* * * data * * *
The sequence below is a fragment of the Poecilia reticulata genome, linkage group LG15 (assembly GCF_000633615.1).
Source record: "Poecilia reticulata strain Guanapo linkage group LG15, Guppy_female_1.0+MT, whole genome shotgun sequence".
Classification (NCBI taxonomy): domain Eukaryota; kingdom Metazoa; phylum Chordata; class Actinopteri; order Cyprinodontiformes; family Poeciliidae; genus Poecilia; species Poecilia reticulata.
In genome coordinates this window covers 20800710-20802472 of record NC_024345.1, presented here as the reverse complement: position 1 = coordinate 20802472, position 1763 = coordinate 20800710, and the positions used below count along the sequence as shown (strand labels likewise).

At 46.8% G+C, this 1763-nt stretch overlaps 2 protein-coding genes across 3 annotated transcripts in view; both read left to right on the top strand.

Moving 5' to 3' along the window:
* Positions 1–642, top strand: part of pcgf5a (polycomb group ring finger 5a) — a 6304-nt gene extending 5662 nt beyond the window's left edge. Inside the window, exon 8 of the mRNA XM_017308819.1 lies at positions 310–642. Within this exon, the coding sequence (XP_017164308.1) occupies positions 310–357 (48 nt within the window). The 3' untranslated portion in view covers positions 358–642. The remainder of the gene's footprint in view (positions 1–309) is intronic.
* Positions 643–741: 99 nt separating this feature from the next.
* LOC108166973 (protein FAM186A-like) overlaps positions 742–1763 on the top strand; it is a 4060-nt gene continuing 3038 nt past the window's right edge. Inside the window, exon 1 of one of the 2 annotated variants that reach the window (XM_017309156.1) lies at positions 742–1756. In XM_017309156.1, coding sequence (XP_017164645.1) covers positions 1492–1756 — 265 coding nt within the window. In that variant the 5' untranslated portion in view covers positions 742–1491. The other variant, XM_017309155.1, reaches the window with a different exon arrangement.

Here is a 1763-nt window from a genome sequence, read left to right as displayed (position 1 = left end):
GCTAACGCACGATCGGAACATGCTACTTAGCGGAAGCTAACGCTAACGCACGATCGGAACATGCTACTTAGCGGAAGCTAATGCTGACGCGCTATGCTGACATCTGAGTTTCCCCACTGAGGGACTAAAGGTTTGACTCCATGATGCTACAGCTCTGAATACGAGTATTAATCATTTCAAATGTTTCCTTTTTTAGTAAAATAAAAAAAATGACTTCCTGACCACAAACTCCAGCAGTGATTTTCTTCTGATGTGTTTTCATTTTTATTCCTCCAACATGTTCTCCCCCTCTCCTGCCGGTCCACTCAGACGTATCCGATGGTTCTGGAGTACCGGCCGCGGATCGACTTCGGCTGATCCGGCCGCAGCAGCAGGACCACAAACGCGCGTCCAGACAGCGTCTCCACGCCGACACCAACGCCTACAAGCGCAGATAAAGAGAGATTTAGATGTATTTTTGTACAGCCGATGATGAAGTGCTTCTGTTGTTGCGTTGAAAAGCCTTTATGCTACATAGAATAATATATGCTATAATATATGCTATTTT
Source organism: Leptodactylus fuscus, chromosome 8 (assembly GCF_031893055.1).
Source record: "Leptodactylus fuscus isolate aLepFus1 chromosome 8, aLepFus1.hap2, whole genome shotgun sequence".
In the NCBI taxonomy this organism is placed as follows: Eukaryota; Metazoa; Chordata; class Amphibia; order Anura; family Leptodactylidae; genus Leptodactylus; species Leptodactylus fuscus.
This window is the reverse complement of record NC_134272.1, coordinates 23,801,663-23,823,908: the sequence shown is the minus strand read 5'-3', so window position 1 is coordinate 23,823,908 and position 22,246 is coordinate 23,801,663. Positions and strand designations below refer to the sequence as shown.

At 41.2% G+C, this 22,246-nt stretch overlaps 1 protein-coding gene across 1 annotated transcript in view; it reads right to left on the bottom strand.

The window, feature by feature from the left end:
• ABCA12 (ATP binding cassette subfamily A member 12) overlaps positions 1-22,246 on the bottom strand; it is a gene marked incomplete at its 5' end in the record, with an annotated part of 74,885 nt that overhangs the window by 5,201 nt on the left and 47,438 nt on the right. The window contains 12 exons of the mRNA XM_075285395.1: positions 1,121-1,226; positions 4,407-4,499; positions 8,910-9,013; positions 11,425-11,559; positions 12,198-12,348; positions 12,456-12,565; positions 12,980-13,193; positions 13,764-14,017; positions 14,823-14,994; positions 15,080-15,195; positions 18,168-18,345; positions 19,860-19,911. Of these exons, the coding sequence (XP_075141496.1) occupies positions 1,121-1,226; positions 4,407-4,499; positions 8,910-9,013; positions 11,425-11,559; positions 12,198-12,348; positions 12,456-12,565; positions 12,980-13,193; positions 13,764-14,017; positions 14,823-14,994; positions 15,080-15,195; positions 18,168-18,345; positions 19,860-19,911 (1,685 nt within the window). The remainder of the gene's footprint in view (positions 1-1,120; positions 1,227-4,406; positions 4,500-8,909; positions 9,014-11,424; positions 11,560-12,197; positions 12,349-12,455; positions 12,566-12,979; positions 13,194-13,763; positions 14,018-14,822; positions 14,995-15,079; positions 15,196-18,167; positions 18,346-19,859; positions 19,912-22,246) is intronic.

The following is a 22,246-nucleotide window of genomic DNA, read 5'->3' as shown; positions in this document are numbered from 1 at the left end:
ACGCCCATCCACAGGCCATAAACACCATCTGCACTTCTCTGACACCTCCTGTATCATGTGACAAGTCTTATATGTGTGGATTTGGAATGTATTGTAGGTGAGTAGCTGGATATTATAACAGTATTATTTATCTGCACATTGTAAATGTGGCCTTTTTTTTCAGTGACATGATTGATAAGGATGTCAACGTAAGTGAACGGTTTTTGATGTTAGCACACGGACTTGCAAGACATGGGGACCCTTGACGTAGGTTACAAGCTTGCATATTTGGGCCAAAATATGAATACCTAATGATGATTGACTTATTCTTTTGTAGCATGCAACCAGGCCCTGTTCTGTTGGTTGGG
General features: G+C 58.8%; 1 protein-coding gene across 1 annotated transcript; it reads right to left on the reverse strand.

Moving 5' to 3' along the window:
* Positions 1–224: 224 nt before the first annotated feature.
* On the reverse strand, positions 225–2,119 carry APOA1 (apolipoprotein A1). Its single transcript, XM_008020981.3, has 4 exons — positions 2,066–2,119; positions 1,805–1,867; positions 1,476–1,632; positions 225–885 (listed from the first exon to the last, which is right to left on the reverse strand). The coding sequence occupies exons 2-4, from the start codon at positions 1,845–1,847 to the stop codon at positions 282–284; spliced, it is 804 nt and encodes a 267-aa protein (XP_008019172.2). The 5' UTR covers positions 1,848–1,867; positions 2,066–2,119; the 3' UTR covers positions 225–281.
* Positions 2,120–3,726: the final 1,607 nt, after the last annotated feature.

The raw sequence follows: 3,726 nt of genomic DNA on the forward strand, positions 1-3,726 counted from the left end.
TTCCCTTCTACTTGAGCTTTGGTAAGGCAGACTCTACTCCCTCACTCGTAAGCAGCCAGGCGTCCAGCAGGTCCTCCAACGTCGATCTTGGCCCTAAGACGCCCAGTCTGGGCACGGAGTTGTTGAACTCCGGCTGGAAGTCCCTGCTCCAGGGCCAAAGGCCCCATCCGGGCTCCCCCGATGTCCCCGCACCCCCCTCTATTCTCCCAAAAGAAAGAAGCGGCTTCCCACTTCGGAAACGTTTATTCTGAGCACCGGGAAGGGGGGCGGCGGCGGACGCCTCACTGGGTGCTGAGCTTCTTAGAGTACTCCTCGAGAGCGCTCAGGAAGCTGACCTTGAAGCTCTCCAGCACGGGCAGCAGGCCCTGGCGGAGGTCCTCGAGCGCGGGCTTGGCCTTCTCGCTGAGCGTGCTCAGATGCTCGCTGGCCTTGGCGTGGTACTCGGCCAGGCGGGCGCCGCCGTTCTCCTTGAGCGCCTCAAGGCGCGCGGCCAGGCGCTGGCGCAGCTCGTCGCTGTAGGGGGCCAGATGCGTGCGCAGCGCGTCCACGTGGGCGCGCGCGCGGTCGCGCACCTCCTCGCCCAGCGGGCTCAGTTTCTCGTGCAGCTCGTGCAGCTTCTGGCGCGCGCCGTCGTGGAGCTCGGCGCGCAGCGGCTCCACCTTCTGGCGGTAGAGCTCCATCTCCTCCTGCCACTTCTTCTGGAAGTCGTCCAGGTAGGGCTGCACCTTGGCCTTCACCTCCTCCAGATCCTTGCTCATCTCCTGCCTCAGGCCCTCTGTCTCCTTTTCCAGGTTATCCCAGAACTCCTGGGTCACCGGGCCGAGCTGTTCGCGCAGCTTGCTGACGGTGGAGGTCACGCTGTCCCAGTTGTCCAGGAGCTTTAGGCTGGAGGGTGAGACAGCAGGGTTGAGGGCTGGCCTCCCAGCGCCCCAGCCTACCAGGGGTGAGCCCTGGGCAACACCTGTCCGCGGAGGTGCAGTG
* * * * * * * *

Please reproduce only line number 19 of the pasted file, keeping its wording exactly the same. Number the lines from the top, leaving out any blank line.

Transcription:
The following is a 22,246-nucleotide window of genomic DNA, read 5'->3' as shown; positions in this document are numbered from 1 at the left end: